It’s Not About You
We sat across a table from another with a paper between us, stuck as the object in a discussion founded in two completely different perspectives. He thought he was giving me necessary advice. I thought he was trying to dash my hopes and dreams. He gave what he thought was constructive criticism, yet somehow I missed out on the constructive part. Our conversation lasted less than 15 minutes, and only now do I realize how fundamental a shift that conversation had in the way I approached the world.
The unfortunate paper that lay between us on our table outside the student union was a copy of my most recent essay about Poe’s, “The Raven”. My adversary? Summer Session TA #1. This was my first English class after freshmen general education requirements and my dear TA felt inclined to offer me a reality check. A reality check I desperately needed, might I add.
I entered college the year before after 13 years of teachers telling me how wonderful and brilliant I was. Academically, I was capable of no wrongs. My classmates would cheer when they found out they scored higher than me on a test. It sounds silly now, but I built a great deal of my sense of self on being that star student. I loved feeling special, and soaked in the praise of teachers – especially when it came to my writing ability.
Moving from my small town to a university certainly humbled my inflated ego. I quickly found myself surrounded by many people smarter than I, and the tone of feedback I got from instructors downgraded significantly. I had been used to writing lengthy introductions to my papers where I related what the author said to some experience in my life. I used fanciful language and analogies that did not make sense. My essays were a celebration of my own ability, trophies that I clung to in my new environment.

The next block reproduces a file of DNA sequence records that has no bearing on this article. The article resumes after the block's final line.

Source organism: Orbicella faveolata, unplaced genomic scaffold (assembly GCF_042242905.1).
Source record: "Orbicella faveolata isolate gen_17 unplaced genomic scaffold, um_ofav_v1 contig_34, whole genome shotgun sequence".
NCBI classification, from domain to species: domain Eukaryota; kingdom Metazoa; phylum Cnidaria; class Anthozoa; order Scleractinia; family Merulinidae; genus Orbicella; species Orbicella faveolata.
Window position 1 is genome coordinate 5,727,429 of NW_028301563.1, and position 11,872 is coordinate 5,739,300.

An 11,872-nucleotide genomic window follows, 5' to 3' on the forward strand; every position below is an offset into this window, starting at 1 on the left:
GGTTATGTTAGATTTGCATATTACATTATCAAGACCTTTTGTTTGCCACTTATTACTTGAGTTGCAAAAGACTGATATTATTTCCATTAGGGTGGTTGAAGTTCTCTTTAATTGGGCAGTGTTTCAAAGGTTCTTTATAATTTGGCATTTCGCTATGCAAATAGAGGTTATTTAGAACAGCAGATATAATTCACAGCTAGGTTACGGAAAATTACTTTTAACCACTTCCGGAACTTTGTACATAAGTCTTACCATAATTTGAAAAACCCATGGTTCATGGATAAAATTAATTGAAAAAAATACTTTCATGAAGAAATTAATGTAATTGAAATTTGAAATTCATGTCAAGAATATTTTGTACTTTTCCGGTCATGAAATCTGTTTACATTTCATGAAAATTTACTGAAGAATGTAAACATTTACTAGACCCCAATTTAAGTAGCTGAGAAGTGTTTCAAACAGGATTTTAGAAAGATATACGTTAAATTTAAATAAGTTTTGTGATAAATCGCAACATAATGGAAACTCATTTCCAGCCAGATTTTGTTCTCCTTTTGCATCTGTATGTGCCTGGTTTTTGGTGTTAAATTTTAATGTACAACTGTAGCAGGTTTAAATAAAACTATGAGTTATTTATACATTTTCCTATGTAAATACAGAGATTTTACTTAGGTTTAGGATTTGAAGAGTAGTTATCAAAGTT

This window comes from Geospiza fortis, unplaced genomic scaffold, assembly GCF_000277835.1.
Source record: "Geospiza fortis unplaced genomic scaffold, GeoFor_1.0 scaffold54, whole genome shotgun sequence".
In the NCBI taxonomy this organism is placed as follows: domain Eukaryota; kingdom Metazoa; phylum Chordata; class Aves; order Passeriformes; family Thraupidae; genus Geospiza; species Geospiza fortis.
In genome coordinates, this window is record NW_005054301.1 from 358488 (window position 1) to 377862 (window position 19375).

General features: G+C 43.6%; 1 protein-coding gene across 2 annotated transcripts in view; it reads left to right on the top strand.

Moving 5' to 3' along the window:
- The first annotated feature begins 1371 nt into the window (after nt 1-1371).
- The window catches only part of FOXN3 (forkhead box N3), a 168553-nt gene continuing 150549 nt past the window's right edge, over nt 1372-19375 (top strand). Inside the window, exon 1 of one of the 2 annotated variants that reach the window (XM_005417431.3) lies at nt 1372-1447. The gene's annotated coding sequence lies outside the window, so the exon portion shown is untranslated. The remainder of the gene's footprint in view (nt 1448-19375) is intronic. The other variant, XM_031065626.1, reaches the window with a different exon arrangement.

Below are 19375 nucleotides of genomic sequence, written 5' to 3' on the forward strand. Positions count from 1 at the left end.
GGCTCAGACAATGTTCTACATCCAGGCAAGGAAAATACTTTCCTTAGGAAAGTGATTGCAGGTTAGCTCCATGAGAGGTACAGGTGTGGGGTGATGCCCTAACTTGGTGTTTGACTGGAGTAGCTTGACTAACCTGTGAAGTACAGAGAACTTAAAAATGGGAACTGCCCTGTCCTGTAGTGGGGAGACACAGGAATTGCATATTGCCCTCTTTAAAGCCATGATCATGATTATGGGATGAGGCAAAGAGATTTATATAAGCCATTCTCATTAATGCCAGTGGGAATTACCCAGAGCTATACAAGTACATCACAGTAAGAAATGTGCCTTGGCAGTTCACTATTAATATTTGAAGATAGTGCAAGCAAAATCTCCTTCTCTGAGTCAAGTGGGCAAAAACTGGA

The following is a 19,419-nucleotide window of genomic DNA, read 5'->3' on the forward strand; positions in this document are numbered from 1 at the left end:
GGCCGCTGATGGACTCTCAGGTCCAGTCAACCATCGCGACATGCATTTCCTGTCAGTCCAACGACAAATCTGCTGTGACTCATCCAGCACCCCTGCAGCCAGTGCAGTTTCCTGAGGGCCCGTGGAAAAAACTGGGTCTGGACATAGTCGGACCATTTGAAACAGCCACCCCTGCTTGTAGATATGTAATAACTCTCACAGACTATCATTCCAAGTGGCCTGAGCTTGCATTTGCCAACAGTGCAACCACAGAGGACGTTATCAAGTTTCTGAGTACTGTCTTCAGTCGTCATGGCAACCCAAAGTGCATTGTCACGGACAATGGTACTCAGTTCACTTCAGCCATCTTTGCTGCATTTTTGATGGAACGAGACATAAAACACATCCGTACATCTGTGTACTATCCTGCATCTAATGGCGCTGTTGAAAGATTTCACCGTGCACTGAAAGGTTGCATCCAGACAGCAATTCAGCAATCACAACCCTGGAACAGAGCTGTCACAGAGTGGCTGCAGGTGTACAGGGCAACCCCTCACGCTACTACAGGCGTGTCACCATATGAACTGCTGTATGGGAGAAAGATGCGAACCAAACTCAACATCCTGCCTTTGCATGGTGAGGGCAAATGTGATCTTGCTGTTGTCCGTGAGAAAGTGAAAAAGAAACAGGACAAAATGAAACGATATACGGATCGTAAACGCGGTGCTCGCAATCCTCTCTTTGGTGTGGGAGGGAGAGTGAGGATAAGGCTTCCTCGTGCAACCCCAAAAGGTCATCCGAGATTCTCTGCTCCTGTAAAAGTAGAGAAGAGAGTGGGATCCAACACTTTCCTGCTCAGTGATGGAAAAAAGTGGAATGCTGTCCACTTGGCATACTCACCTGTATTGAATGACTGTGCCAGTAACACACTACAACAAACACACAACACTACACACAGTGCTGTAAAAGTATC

This TA was the only one who ever called me on my inflated sense of self. He explained to me that I needed to cut out everything that distracted from the main point of the essay, and that I needed to stick to the facts of research that I referenced from critics who actually knew that they were talking about when expositing Poe’s masterpiece. Ouch.
His words stung, cutting to the core of the identity I’d built, and toppling the temple of self I worshipped with every assignment. No longer did I have a hometown fan club. Now, I was just one more student in the university system, and my voice didn’t matter.
I hated hearing what he said that day, but now I am so glad he did. Another instructor might not have cared so much to tell me to ‘cut the crap’ and would have left me alone without teaching me the lesson I really needed to learn. At this point, I couldn’t care less about “The Raven”, but I couldn’t care more about the lesson that this great big world isn’t all about me.
Don’t get me wrong; I’m not depreciating my ability to write. I’m simply explaining that I needed to learn I wasn’t The Shiz. I had a lot of learning left to do and if I allowed myself to stay stuck in a mentality that I was already good enough, I would have missed out on many valuable lessons that came after this slap in the face.
I haven’t found many people who are bold enough to call me out when I need an attitude adjustment. Or of those who do have the boldness, many don’t have the grace to do well. I hope to have more of those people in my life. I recognize the need for them now. If I’m not aware of areas where I need to grow, growth isn’t going to happen. If I’m wrapped up in the idea that I am awesome and special, I am going to miss out on celebrating the excellence of the people that surround me.
Next Saturday morning I board a flight for Washington D.C. where I will be attending a policy institute meeting and collaborating with my counterparts from across the country. This opportunity is HUGE for a girl from our little town, and I couldn’t be more excited. Okay. If it was a little later in the year and not snowing, I’d be more excited. But still. I see this as the perfect opportunity to learn, this time from a perspective of knowing that there is a ton of information for me to absorb and bring back with me.
There are many ways that I still struggle with letting go of the idea that I am the center of the universe (don’t we all?) but I’ve realized that when I am in a place of greater humility, I am open to more of the wonderful insights that people have to offer. I want to catch all of them that I can, and to surround myself with others seeking growth from wherever they currently find themselves.
Journey with me?